11. 11.
    T.S. Wei and R.M. German, Injection Molded Tungsten Heavy Alloy,Int. J. Powder Metall., Vol 24, 1988, p 327–335Google Scholar
  12. 12.
    S.T. Lin and R.M. German, Properties of Fully Densified Injection Molded Carbonyl Iron,Metall. Trans. A, Vol 21 A, 1990, p 2531–2538Google Scholar
  13. 13.
    G.C. Sih, Progressively Expanding Molding with Single or Multiple Selection Controlling Volume Configuration and Rate of Injection Material: Metal or Polymer, U.S. Patent 5,505,896,1996Google Scholar
  14. 14.
    S.T. Lin and R.M. German, Extraction Debinding of Injection Molded Parts by Condensed Solvent,Powder Metall. Int., Vol 21, 1989, p 19–24Google Scholar
  15. 15.
    Y.S. Zu and S.T. Lin, “Optimizing the Mechanical Properties of Injection Molded W-4.9%Ni-2.1%Fe in Debinding,” National Taiwan Institute of Technology, Taipei, 1996Google Scholar
  16. 16.
    A. Bose and R.M. German, Sintering Atmosphere Effects on Tensile Properties of Heavy Alloys,Metall. Trans. A, Vol 19A, 1988, p 2467–2476Google Scholar
  17. 17.
    D.J. Williams,Polymer Science and Engineering, Prentice-Hall, 1972, p 340–355Google Scholar
  18. 18.
    Y.H. Chiou, S.J. Liu, and S.T. Lin, Superplastic Behaviour of a Zirconia Powder-Binder Blend,Ceram. Int., Vol 22,1996, p 35–41Google Scholar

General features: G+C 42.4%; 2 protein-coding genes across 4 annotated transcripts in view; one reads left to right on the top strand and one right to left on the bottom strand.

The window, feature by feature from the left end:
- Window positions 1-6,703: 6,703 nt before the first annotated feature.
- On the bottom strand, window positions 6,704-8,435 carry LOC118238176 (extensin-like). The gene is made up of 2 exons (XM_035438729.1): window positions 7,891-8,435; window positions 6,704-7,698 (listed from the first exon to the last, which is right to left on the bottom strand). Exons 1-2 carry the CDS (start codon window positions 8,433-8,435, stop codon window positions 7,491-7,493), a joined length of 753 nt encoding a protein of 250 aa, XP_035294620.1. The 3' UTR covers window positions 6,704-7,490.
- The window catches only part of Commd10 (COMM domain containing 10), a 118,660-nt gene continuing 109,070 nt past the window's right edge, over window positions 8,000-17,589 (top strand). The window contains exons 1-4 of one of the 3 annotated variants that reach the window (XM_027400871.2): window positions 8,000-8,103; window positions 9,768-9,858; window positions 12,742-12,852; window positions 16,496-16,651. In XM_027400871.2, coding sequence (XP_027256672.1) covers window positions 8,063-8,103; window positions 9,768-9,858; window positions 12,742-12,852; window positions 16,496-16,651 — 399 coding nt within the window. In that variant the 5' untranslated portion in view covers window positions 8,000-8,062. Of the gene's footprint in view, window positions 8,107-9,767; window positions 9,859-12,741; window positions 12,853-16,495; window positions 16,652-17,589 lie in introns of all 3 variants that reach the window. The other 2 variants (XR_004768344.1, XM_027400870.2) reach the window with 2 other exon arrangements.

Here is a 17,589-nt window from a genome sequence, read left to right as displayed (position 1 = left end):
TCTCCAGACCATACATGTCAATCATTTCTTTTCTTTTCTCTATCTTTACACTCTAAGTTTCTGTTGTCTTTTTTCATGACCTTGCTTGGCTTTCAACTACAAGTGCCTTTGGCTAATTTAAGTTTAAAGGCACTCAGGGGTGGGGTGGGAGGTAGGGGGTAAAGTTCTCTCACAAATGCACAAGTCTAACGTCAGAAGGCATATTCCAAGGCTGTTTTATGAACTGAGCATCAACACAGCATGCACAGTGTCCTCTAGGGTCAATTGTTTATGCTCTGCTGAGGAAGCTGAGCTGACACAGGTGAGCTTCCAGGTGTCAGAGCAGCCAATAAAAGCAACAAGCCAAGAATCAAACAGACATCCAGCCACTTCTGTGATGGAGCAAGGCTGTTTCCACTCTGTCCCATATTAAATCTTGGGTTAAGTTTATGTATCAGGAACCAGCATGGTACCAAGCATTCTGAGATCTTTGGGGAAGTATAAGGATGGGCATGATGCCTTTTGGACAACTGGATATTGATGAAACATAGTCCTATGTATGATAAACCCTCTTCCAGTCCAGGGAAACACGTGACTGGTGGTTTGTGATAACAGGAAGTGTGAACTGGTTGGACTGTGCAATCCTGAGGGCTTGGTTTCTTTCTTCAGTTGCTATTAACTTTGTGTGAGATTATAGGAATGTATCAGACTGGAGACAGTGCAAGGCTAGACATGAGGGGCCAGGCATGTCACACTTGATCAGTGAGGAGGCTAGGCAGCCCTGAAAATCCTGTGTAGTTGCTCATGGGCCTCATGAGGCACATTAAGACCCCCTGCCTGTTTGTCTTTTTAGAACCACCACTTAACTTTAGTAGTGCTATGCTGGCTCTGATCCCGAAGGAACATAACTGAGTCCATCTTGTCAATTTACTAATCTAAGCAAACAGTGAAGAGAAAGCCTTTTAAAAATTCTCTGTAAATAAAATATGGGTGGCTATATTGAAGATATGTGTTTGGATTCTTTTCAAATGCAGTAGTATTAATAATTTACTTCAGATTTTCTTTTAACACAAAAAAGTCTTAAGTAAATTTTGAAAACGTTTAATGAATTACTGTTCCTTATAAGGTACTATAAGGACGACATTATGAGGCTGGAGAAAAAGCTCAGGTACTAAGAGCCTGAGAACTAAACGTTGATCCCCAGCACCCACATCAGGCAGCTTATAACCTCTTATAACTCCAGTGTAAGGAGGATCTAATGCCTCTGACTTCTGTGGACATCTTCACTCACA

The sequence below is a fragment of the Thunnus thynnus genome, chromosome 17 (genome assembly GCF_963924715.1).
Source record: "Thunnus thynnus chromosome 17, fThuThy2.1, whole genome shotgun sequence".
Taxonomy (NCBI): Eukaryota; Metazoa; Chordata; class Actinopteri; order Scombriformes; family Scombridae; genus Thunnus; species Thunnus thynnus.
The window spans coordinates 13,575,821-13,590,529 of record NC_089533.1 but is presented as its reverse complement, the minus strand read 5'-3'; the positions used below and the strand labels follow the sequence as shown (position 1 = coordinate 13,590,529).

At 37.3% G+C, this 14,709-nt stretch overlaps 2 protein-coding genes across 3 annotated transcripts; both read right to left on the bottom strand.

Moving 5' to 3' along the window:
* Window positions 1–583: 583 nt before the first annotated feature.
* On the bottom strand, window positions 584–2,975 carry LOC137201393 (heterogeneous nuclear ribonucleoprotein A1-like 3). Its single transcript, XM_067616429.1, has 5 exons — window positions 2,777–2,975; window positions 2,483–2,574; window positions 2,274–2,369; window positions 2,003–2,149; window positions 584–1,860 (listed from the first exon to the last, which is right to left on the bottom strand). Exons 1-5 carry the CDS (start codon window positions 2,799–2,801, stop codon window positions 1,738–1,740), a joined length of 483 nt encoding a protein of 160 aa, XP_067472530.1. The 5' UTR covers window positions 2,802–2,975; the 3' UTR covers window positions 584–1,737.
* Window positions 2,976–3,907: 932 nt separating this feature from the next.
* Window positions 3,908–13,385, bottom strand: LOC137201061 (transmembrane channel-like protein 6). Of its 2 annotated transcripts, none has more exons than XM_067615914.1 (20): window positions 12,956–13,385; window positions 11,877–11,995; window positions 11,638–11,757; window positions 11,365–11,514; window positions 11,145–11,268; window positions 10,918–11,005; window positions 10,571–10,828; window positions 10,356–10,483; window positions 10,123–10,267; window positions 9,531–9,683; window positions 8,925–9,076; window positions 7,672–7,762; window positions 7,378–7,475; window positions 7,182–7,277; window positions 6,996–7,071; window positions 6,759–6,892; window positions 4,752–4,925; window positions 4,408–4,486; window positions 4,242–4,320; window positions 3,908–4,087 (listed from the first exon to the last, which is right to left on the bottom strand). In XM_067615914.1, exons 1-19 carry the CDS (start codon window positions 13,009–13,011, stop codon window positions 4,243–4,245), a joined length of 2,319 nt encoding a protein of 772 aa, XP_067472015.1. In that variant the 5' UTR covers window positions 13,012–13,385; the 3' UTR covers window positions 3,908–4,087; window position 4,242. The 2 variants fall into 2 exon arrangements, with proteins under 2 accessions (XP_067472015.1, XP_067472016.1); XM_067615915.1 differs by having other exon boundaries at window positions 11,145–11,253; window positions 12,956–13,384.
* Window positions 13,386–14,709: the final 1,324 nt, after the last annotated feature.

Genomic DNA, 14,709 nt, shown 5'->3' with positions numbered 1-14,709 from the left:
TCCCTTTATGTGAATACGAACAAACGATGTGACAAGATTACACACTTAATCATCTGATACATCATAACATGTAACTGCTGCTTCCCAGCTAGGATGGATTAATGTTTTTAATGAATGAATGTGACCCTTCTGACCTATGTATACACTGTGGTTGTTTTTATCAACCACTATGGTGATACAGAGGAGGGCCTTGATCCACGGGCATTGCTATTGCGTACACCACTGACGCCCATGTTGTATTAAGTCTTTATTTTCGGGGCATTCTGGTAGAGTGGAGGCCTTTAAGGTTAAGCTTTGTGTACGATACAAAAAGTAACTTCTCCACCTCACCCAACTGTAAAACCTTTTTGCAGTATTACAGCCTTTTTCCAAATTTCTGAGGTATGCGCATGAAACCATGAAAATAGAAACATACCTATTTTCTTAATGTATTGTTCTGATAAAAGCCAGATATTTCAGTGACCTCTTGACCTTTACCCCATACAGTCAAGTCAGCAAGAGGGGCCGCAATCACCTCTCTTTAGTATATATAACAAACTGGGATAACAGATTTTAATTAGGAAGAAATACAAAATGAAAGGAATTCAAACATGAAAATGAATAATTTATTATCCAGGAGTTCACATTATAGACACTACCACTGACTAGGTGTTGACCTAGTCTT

19. 19.
    P.H. Booker, “Paniculate Injection Molding of Selected Metal Alloys and Ceramics,” presented at 1991 Injection Molding International Symposium (Albany), Metal Powder Industries Federation, 15–17 July 1991Google Scholar
  20. 20.
    R.M. German, K.F. Hens, and S.T. Lin, Key Issues in Powder Injection Molding,Bull. Am. Ceram. Soc., Vol 70,1991, p 1294–1302Google Scholar
  21. 21.
    N. Piccirillo and D. Lee, Jetting Phenomena in Powder Injection Molding,Int. J. Powder Metall., Vol 28, 1992, p 13–25Google Scholar
  22. 22.
    Y.H. Chiou, Y.S. Zu, and S.T. Lin, Partition of Tungsten in the Matrix Phase for Liquid Phase Sintered 93% W-4.9%Ni-2.1 %Fe.,Scr. Mater., Vol 34,1996, p 135–140CrossRefGoogle Scholar
  23. 23.
    R.M. German, J.E. Hanafee, and S.L. Digiallonardo, Toughness Variation Test Temperature and Cooling Rate for Liquid Phase Sintered W-3.5Ni-l.5Fe,Metall. Trans. A, Vol 15A, 1984, p 121–128Google Scholar
  24. 24.
    R.M. German and L.L. Bourguignon, Analysis of High Tungsten Content Heavy Alloys,Powder Metallurgy in Defense Technology, Vol 6, C.L. Freeby and W.J. Ullrich, Ed., Metal Powder Industries Federation, 1985,p 117–131Google Scholar
  25. 25.
    J.M. Sakai and C. Grabarek, Ballistic Tests on Heat Treated Tungsten Alloy Penetrator after Swaging,Powder Metallurgy in Defense Technology, Vol 4, Metal Powder Industries Federation, 1978, p 85–90Google Scholar
  26. 26.
    L.L. Bourguignon and R.M. German, Sintering Temperature Effects on Tungsten Heavy Alloys,Int. J. Powder Metall., Vol 24, 1988,p 115–121Google Scholar
  27. 27.
    J.B. Posthill, M.C. Hogwood, and D.V. Edmonds, Precipitation at Tungsten/Tungsten Interfaces in Tungsten-Nickel-Iron Heavy Alloys,Powder Metall., Vol 29, 1986, p 45–51Google Scholar

Copyright information

© ASM International 1996

Authors and Affiliations

  • Y.S Zu
    • 1
  • Y.H Chiou
    • 1
  • S.T Lin
    • 1
  1. 1.Mechanical Engineering DepartmentNational Taiwan Institute of TechnologyTaipeiRepublic of China

Personalised recommendations